The cabbage patch for linker scripts

| categories: fedora

Quick quiz: what package provides ld? If you said binutils and not gcc, you are a winner! That's not actually the story, I just tend to forget which package to look at when digging into problems. This is actually a story about binutils, linker scripts, and toolchains.

Usually by -rc4, the kernel is fairly stable so I was a bit surprised when the kernel was failing on arm64:

ld: cannot open linker script file ldscripts/aarch64elf.xr: No such file or directory

There weren't many changes to arm64 so it was pretty easy to narrow down the problem to a seemingly harmless change. If you are running a toolchain on a standard system such as Fedora, you will probably expect it to "just work". And it should if everything goes to plan! binutils is a very powerful library though and can be configured to allow for emulating a bunch of less standard linkers, if you run ld -V you can see what's available:

$ ld -V
GNU ld version 2.29.1-23.fc28
  Supported emulations:
   aarch64linux
   aarch64elf
   aarch64elf32
   aarch64elf32b
   aarch64elfb
   armelf
   armelfb
   aarch64linuxb
   aarch64linux32
   aarch64linux32b
   armelfb_linux_eabi
   armelf_linux_eabi
   i386pep
   i386pe

This is what's on my Fedora system. Depending on how your toolchain is compiled, the output may be different. A common variant toolchain setup is the 'bare metal' toolchain. This is (generally) a toolchain that's designed to compile binaries to run right on the hardware without an OS. The kernel technically meets this definition and provides all its own linker scripts so in theory you should be able to compile the kernel with a properly configured bare metal toolchain. What the harmless looking change did was switch the emulation mode from linux to one that works with bare metal toolchains.

So why wasn't it working? Looking across the system, I found no trace of the file aarch64elf.xr, yet clearly it was expecting it. Because this seemed to be something internal to the toolchain, I decided to try another one. Linaro helpfully provides toolchains for compiling arm targets. Turns out the Linaro toolchain worked. strace helpfully showed where it was picking up the file1:

lstat("/opt/gcc-linaro-7.1.1-2017.08-x86_64_aarch64-linux-gnu/aarch64-linux-gnu/lib/ldscripts/aarch64elf.xr", {st_mode=S_IFREG|0644, st_size=5299, ...}) = 0

So clearly the file was supposed to be included. Looking at the build log for Fedora's binutils, I could definitely see the scripts being installed. Further down the build log, there was also a nice rm -rf removing the directory where these scripts were installed to. This very deliberately exists in the spec file for building binutils with a comment about gcc. The history doesn't make it completely clear, but I suspect this was either intended to avoid conflicts with something gcc generated or it was 'borrowed' from gcc to remove files Fedora didn't care about. Linaro, on the other hand, chose to package the files with their toolchain. Given Linaro has a strong embedded background, it would make sense for them to care about emulation modes that might be used on more traditional embedded hardware.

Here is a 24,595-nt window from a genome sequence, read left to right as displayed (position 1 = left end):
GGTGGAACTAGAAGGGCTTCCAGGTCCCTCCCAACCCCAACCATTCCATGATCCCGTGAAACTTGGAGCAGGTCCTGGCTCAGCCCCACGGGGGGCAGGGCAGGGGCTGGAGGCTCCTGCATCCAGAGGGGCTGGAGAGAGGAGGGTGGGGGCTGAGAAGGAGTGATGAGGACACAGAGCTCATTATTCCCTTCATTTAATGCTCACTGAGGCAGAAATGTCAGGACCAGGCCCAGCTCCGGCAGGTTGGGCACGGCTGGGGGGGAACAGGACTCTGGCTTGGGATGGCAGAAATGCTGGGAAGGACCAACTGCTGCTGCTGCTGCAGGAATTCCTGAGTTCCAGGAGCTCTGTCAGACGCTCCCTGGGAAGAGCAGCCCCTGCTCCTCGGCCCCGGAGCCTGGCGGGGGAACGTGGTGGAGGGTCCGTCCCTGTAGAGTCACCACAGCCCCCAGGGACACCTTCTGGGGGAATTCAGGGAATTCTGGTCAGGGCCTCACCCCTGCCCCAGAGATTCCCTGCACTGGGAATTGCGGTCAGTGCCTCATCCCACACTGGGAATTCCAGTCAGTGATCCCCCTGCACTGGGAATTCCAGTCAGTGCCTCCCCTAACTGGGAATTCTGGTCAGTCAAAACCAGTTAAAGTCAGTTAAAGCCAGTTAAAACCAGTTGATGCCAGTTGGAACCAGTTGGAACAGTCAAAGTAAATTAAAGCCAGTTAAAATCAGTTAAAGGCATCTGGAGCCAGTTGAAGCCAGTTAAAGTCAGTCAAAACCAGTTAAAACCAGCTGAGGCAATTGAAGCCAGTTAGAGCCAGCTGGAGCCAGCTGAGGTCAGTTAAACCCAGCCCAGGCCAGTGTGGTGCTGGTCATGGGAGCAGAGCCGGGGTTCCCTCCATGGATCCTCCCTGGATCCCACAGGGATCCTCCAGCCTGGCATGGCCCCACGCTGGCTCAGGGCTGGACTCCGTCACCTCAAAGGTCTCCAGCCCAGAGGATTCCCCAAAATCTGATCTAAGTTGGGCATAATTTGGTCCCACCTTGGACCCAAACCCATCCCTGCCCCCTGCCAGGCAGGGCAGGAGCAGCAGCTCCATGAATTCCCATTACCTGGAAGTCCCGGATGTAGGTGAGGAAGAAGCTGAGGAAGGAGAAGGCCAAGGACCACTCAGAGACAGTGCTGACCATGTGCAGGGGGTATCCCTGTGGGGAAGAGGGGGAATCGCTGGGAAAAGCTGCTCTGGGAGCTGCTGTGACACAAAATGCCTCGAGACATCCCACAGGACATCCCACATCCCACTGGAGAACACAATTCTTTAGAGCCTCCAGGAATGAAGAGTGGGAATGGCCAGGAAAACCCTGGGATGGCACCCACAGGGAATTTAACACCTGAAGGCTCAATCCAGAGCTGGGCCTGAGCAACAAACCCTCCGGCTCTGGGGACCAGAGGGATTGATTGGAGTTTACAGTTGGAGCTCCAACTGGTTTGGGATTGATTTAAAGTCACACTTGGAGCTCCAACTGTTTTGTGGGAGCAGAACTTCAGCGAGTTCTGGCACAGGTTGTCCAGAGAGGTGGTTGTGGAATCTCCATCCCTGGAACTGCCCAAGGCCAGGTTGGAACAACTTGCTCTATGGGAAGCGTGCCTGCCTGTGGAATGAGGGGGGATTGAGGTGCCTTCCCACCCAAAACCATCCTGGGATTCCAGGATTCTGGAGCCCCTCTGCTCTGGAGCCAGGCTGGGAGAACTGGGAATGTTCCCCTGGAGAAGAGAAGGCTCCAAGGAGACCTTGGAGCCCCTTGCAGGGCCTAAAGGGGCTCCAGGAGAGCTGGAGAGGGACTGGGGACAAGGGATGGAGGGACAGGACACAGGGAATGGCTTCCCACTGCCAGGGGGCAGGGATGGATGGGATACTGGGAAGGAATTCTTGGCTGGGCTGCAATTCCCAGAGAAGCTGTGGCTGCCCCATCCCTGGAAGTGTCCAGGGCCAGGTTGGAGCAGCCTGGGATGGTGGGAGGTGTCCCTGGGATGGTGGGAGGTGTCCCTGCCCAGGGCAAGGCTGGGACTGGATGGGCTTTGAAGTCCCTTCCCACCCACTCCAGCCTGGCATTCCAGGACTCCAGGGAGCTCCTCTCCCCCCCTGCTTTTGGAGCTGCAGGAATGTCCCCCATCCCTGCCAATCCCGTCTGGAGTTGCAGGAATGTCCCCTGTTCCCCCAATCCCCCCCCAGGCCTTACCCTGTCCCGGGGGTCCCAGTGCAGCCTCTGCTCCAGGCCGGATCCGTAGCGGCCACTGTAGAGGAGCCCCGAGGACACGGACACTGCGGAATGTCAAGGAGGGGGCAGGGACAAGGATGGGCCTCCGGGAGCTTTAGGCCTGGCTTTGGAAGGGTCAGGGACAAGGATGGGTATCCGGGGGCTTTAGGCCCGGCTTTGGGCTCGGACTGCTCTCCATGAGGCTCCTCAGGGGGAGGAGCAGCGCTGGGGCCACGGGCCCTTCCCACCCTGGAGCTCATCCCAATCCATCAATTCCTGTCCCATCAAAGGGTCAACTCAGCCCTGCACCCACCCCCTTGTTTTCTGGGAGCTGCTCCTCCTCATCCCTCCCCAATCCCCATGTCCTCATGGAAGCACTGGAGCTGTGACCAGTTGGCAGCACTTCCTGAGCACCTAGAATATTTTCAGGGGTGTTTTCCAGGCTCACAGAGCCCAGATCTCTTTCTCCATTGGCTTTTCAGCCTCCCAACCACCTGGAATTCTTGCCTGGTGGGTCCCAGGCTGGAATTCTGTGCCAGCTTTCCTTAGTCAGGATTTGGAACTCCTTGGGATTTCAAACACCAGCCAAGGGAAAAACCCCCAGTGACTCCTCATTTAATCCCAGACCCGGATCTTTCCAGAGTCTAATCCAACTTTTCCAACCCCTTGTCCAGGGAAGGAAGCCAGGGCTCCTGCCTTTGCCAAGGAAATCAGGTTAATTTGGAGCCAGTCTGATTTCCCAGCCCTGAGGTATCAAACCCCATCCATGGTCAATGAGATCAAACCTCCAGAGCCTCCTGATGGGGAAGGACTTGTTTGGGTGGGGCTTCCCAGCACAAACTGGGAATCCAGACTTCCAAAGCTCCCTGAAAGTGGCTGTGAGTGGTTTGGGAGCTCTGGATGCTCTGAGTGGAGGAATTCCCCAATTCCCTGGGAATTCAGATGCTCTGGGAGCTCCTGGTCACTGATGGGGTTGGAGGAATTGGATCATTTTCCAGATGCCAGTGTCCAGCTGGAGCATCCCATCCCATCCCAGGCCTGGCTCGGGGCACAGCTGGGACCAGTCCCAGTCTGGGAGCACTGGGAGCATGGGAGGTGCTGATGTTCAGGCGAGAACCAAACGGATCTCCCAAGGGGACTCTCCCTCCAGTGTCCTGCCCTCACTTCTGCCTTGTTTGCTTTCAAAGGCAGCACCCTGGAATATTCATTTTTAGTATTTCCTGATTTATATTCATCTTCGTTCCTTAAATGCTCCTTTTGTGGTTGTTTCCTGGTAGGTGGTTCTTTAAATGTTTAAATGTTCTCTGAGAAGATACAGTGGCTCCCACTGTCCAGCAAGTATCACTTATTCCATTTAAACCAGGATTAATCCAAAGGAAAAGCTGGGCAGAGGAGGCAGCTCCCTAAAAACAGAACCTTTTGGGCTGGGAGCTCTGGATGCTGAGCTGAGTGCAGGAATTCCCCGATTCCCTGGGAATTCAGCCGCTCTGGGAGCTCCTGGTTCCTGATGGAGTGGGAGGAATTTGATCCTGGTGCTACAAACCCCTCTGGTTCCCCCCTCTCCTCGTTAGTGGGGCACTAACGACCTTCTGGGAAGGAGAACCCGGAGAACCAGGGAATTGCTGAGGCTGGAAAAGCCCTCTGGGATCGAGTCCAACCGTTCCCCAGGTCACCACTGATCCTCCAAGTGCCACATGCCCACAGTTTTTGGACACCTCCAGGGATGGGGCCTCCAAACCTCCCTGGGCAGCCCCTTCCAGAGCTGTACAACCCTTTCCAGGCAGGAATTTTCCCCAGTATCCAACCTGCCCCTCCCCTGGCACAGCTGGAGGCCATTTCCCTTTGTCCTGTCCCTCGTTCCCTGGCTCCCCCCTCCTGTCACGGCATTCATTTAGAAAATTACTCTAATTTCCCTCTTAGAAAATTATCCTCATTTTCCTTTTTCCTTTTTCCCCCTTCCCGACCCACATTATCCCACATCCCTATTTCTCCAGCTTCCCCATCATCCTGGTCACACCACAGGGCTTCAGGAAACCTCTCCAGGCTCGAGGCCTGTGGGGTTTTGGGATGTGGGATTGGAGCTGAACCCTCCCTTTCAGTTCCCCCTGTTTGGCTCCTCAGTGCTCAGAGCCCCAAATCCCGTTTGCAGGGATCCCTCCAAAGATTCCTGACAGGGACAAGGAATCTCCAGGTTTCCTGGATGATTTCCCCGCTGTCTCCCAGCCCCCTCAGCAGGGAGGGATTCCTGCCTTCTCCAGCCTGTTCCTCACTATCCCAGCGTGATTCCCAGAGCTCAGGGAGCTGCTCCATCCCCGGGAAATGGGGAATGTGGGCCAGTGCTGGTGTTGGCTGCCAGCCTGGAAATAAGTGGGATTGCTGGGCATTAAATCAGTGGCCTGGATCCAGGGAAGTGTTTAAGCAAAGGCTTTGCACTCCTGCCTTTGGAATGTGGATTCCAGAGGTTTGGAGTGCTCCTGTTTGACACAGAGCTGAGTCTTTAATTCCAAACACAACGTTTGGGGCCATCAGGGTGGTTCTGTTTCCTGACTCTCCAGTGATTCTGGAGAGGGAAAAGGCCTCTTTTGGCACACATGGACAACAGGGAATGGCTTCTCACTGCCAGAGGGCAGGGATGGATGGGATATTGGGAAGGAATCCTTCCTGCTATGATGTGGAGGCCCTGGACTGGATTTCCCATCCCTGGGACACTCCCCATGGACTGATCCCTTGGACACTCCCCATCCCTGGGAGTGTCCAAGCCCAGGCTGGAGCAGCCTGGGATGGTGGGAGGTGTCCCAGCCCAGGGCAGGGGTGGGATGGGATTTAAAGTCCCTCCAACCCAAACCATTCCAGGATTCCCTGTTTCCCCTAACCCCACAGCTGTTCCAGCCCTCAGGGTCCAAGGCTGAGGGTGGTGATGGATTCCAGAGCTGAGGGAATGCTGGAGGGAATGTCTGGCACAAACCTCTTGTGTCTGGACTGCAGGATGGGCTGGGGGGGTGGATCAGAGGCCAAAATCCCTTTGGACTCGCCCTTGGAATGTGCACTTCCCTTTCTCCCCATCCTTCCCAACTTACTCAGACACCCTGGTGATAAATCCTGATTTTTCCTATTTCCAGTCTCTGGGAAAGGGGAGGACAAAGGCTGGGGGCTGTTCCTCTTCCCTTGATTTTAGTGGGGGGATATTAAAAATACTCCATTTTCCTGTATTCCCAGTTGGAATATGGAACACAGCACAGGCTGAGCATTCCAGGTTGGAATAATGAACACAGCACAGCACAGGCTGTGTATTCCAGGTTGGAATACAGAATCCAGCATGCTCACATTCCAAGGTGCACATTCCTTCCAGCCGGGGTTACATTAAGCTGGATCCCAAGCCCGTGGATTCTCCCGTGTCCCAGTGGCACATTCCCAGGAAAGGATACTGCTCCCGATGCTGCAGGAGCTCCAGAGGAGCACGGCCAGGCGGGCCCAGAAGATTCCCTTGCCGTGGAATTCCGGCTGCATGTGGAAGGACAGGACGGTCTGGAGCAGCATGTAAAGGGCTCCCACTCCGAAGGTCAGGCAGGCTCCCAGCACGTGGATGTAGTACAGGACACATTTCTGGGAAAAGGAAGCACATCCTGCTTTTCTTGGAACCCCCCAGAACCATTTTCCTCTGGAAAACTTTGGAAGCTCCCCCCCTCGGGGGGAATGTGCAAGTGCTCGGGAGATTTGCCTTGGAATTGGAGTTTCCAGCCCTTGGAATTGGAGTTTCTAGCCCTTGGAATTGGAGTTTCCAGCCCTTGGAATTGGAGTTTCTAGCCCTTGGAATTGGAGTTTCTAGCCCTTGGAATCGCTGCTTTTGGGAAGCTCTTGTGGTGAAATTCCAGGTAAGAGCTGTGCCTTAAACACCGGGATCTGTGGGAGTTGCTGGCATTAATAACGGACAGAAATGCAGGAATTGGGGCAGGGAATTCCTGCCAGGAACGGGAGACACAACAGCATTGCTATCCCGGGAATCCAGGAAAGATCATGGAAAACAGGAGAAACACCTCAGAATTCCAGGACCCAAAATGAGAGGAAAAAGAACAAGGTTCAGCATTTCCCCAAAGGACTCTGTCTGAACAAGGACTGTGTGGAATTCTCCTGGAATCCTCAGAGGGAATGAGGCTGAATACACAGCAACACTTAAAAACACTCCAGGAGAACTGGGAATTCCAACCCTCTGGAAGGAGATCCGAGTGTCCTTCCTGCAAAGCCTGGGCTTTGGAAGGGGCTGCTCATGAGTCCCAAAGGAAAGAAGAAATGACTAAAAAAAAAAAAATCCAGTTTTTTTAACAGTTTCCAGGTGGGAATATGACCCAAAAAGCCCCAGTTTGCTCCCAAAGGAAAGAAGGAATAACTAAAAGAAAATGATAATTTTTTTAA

For one last piece of the puzzle, if all the linker scripts are rm -rf'd why does the linker work at all, shouldn't it complain? The binutils source has the answer. If you trace through the source tree, you can find a folder with all the emulation options, along with the template they use for generating the structure representation. There's a nice check for $COMPILE_IN to actually build a linker script into the binary. The file genscripts.sh is actually responsible for generating all the linker scripts and will compile in the default script. This makes sense, since you want the default case to be fast and not hit the file system.

I ended up submitting a revert of the patch since this was a regression, but it turns out Debian suffers from a similar problem. The real take away here is toolchains are tricky. Choose yours carefully.


  1. You also know a file is a bit archaic when it has a comment about the Solaris linker 


What's a kernel devel package anyway

| categories: fedora

One of the first concepts you learn when building open source software is the existance of -devel packages. You have package foo to provide some functionality and foo-devel for building other programs with the foo functionality. The kernel follows this pattern in its own special kernel way for building external modules.

First a little bit about how a module is built. A module is really just a fancy ELF file compiled and linked with the right options. It has .text, .data, and other kernel specific sections. Some parts of the build environment also get embedded in modules. Modules are also just a socially acceptable way to run arbitrary code in kernel mode. Modules are loaded via a system call (either by fd or an mmaped address). The individual sections (.text., .data etc.) get placed based on the ELF header. The kernel does some basic checks on the ELF header to make sure it's not complete crap (loading for an incorrect arch etc.) but can also do some more complicated verification. Each module gets a version magic embedded in the ELF file. This needs to match the running kernel but can be overridden with a force option. There's also CONFIG_MODVERSIONS which will generate a crc over functions and exported symbols to make sure they match the kernel that was built. If the CRC in the module and kernel don't match, the module loading will fail.